Then I go home, dump the recommended amount into the hopper of my Lesco broadcast spreader, turn the dial to the 'recommended setting' (as guesstimated by Mr. Lesco), make a pass through the yard and adjust (fine-tune) the spreader setting/walking speed to a point where I don't run out of material until I've covered the entire lawn.

    How's that for being BRUTALLY honest????? NOW, go ahead and blast away at the 'dumb ole homeowner'. But you know what??? After doing this for several years, reading about lawncare, watching some pro's, and judging my results, I've actually become 'quite good' at what I do....and according to my easily satisfied neighbors who compliment my lawn, I must be doing something right. I'm just not satisfied because I know my lawn and it's far from perfect. Heck, most any dummy with some fert, irrigation system, and a little luck from mother nature, can grow decent looking grass.
     
  8. Smallaxe

    Smallaxe LawnSite Fanatic
    Posts: 10,080

    Th problem with spoon feeding is the constant creation of 'real thatch'. The matted impervious layer of living and dead roots and stems above the soil line... That is always going to keep you from having a perfect lawn...
     
  9. RigglePLC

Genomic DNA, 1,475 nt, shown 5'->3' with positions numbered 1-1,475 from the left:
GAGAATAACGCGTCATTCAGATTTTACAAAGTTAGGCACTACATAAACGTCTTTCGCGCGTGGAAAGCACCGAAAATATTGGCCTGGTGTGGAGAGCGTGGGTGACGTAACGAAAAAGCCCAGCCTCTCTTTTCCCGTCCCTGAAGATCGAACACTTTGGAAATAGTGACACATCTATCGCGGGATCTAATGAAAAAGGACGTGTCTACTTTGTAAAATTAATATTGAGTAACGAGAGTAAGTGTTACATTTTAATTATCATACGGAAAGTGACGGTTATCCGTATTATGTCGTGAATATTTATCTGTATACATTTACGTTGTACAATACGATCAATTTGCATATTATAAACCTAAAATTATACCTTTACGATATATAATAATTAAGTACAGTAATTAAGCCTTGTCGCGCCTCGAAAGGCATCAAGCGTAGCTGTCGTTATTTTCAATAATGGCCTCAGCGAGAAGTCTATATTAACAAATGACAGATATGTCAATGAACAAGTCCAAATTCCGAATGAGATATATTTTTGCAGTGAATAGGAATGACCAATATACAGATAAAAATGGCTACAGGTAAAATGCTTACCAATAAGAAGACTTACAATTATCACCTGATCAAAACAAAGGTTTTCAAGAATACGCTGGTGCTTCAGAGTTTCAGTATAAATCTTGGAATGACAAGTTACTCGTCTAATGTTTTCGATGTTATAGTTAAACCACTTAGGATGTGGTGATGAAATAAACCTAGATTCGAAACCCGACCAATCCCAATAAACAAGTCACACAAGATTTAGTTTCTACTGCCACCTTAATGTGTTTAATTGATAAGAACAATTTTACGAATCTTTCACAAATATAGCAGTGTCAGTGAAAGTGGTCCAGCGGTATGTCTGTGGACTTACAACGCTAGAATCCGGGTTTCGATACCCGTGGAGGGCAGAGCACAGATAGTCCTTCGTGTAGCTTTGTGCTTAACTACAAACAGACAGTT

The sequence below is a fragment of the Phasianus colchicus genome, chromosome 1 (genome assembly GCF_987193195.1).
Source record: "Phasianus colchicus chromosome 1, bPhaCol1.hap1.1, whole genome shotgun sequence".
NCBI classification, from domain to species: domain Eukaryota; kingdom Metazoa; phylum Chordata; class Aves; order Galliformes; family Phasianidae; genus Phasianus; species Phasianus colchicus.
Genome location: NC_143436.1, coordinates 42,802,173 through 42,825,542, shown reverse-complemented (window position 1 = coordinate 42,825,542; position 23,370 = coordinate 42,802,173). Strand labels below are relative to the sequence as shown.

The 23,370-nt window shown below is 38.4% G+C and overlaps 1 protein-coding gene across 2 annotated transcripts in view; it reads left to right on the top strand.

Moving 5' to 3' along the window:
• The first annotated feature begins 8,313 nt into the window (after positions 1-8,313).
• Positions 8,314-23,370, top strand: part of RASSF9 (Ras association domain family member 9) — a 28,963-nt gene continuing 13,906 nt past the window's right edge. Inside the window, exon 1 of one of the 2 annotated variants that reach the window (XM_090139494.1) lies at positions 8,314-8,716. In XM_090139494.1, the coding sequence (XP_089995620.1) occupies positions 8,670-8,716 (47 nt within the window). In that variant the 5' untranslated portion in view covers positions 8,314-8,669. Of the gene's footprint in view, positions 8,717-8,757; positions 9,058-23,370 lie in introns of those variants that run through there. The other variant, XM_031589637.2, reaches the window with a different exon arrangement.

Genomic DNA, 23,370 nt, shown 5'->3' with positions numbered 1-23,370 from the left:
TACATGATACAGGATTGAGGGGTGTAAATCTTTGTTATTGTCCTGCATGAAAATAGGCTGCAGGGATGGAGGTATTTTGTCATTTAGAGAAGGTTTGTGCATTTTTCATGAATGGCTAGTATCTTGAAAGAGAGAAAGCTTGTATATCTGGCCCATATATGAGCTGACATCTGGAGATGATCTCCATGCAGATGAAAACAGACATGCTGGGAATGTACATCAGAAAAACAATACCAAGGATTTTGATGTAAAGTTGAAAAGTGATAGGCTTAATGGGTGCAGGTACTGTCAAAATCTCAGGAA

RigglePLC LawnSite Fanatic
    Posts: 11,904

    I think Lesco 24-0-11 will work for you. I think it comes in two versions. Nitrogen at 25 percent slow release, or 50 percent slow release. Use the 50 percent slow. A full bag covers 12,000 sqft. Try using half a bag. As Tombo and Small suggest omit fert in hot humid (disease prone) weather. Try to apply it only when temps as expected to be below 85 for a few days. And this year--try to find out what diseases you have. And make sure no insects or grubs are involved.
     
  10. Squirter

    Squirter LawnSite Member
    from Zone 5
    Posts: 172

    24-0-11 has been my choice of fert for the last several years. i don't know whether it's been the 25 or 50% slow but i'll pursue your suggestion. you seem to be placing emphasis on the timing of my aps in relation to temp. not completely sure i'm getting the concept. as a reminder, i have an irrigation system...and also, i'm using a WALKER mower with the GHS which I believe is sucking up fert and other important nutrients, even tho i try to put off mowing for several days after applying the fert. i try to apply water FIRST or wait on mother nature as the case may be. regardless. the ghs is a sucking machine.

    fyi. my spring ap's (2) have been 19-0-6 w/dimension and in the late fall, it's been 35-3-5 (i think). although this spring, i'm thinking of going 'unprotected' when it comes to using a pre-m so i can potentially do a complete reno this fall. i'll try to identify EXACTLY what types (if any this season) of fungus i am encountering. however, i can quit thinking about frying my lawn and starting over this fall in the ongoing quest for perfection.